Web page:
Safari park under fire for concealing escape of three leopards for suspected a week
The Hangzhou Safari Park is under fire for concealing the escape of three leopards which many said had posed great danger to local residents and throngs of tourists during the just concluded May Day holidays.
After receiving reports from the public on Friday, local police and rescue teams went all-out in the hunt, and they found and recaptured two juvenile leopards on Saturday. In the early hours of Sunday, a third juvenile leopard was spotted by a drone. But when the rescuers slowly approached from the outside, the leopard fled.
“Its general range has been determined,” said a rescuer on the scene. “The search will continue after dawn.”
The search for the third leopard was still ongoing as of press time.
The escaped leopards had been spotted by nearby villagers as early as May 1, and they were reported to local police on Friday, but the Hangzhou Safari Park had neither reported the situation nor alerted the public until Saturday. When asked by the media about the escaped leopards earlier on Saturday, the Park even denied any connection to the incident. The park’s attempt to conceal the incident sparked a public outcry.
The park apologized for delaying the announcement on Saturday afternoon.
“We are deeply sorry for delaying the announcement. We thought juvenile leopards are weak and will not pose a great danger, so we decided not to announce their escape to avoid causing public panic,” read the park’s apology.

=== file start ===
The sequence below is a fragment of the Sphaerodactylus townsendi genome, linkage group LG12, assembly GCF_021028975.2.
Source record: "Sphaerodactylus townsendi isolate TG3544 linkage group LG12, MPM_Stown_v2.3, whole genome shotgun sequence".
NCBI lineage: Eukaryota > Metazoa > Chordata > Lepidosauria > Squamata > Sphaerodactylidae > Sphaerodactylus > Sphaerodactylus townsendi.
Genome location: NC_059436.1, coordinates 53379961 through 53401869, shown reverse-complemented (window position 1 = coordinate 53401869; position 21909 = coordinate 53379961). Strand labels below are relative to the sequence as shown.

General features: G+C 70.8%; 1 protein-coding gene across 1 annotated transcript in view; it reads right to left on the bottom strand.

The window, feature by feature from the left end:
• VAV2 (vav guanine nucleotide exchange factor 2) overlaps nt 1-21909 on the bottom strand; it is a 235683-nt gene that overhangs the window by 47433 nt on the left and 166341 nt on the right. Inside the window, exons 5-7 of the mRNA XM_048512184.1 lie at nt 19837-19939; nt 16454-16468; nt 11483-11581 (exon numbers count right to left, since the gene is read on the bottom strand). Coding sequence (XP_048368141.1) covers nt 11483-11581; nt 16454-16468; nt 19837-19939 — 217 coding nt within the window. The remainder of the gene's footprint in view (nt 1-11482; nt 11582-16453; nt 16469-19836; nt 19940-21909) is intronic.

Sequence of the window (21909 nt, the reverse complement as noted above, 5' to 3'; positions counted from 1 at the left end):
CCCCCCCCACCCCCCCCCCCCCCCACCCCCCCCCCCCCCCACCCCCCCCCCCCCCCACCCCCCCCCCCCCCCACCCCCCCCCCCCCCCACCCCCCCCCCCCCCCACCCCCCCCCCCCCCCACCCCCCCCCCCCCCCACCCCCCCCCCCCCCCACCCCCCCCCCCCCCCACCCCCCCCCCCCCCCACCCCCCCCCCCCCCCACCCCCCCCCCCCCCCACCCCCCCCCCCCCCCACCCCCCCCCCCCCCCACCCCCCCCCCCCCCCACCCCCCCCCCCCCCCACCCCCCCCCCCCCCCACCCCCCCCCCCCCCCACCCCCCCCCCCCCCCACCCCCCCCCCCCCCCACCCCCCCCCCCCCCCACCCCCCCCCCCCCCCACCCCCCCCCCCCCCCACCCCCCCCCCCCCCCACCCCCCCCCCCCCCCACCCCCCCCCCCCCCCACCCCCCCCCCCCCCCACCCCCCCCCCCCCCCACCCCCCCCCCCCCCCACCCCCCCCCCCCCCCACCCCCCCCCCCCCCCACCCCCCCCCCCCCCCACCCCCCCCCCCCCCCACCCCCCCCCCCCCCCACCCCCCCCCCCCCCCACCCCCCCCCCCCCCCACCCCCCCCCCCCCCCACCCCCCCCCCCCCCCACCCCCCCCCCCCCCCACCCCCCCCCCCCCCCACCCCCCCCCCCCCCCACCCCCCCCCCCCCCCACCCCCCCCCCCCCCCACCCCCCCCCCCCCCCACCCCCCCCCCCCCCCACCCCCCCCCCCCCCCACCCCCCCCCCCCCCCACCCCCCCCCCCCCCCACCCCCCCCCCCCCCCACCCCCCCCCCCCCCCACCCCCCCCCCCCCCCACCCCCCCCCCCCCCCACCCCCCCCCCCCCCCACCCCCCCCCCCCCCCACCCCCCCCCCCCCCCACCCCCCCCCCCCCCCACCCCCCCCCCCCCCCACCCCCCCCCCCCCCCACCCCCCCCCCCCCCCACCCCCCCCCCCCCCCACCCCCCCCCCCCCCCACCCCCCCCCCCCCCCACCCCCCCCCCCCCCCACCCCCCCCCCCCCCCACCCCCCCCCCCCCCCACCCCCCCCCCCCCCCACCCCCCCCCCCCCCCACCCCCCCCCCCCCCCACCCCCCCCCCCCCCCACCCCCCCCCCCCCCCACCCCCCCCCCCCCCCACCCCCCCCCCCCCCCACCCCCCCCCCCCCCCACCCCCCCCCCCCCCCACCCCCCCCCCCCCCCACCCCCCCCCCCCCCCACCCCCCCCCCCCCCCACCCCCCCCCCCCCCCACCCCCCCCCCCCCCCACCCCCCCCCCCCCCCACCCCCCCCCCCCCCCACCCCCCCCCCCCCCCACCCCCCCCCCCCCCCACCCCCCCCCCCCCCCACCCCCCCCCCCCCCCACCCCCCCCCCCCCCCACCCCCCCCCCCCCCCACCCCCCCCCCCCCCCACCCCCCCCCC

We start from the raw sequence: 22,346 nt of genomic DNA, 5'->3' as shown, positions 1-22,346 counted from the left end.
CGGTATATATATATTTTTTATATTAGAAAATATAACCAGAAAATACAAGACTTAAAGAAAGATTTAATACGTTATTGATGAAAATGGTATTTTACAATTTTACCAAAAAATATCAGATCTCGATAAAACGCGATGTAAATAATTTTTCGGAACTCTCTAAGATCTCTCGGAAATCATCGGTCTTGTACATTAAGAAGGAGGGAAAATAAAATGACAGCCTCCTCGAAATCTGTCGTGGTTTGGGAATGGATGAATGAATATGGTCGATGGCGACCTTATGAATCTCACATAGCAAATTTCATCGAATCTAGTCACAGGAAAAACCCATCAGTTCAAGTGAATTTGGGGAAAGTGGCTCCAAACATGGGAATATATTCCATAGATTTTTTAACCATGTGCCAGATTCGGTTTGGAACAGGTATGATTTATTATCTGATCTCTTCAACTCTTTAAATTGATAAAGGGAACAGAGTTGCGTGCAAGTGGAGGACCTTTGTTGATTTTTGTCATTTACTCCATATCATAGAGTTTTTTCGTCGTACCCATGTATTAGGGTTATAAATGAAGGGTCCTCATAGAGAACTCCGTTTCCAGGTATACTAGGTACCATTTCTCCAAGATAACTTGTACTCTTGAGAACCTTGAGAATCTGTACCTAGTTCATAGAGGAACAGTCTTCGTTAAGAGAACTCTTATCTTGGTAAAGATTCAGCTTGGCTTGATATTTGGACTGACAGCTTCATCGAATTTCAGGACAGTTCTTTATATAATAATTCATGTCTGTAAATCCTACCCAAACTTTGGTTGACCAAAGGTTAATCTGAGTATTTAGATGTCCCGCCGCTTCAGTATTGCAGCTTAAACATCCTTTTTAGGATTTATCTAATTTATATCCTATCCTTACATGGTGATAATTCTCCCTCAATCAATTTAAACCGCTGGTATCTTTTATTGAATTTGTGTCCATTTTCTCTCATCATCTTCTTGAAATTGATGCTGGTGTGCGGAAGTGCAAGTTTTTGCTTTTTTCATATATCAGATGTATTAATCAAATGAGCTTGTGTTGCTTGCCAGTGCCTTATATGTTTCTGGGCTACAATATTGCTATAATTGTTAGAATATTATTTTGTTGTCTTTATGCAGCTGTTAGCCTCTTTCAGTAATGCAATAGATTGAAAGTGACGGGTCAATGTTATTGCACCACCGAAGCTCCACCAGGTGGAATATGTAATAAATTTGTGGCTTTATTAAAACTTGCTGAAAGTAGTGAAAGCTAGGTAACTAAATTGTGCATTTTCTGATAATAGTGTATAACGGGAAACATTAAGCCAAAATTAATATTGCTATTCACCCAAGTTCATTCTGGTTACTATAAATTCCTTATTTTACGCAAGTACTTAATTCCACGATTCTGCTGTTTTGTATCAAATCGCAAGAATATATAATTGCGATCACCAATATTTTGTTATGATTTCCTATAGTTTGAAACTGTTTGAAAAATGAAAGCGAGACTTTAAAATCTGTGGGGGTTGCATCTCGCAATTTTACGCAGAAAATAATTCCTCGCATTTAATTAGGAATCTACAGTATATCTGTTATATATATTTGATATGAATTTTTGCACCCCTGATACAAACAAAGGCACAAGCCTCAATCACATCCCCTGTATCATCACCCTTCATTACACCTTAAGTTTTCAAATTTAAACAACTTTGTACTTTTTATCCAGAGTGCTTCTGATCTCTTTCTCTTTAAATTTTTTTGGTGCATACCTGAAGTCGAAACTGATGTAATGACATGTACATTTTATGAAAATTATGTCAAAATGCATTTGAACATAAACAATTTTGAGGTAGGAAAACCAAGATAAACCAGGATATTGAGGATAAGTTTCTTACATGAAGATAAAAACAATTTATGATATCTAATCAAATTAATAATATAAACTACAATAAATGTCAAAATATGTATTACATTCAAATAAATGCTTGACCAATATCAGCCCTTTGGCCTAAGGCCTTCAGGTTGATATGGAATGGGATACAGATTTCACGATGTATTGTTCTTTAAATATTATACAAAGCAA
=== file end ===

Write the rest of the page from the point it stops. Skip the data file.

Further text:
Netizens did not buy the apology, especially considering that this incident occurred during the May Day holiday. Hangzhou, one of the country’s most popular tourist cities, received millions of travelers on this hottest holiday, and the park’s move to conceal the escape could have potentially posed a great risk.
“The park’s move was completely irresponsible,” a netizen wrote on Sina Weibo. “The management and emergency procedures were perplexing.”
The Xinhua News Agency also pointed out on Saturday that the managerial loopholes of concealment and misrepresentation were more dangerous than the leopards at large.
“A fierce beast at large can easily cause casualties, even if it is a juvenile animal. The park should alert the public in a timely way and remind local residents to protect themselves,” it wrote.
People in charge of the park have been put under control, according to the local government. The park announced an indefinite closure on Saturday, and a further investigation will be launched.
It is still unclear how the leopards escaped. An informed person who prefers to remain anonymous said that the park was undergoing construction last month, with excavators and other construction equipment operating at the site, but whether the escape was related with the construction remains unclear, Red Star News reported on Saturday.
Wildlife escapes are not uncommon, and the parks’ lack of awareness of safety responsibilities and inadequate management measures are the main causes of such accidents, Sun Quanhui, a scientist from World Animal Protection, told the Global Times on Sunday.
As for the park’s claim that it initially chose to withhold the report because leopard cubs generally do not harm to the public, Sun said that such a claim is not reliable.
Sun noted, “As the management party, the park failed to report and announce the animals’ escape promptly, therefore it must bear the responsibility for the concealment and delayed reporting of safety incidents.”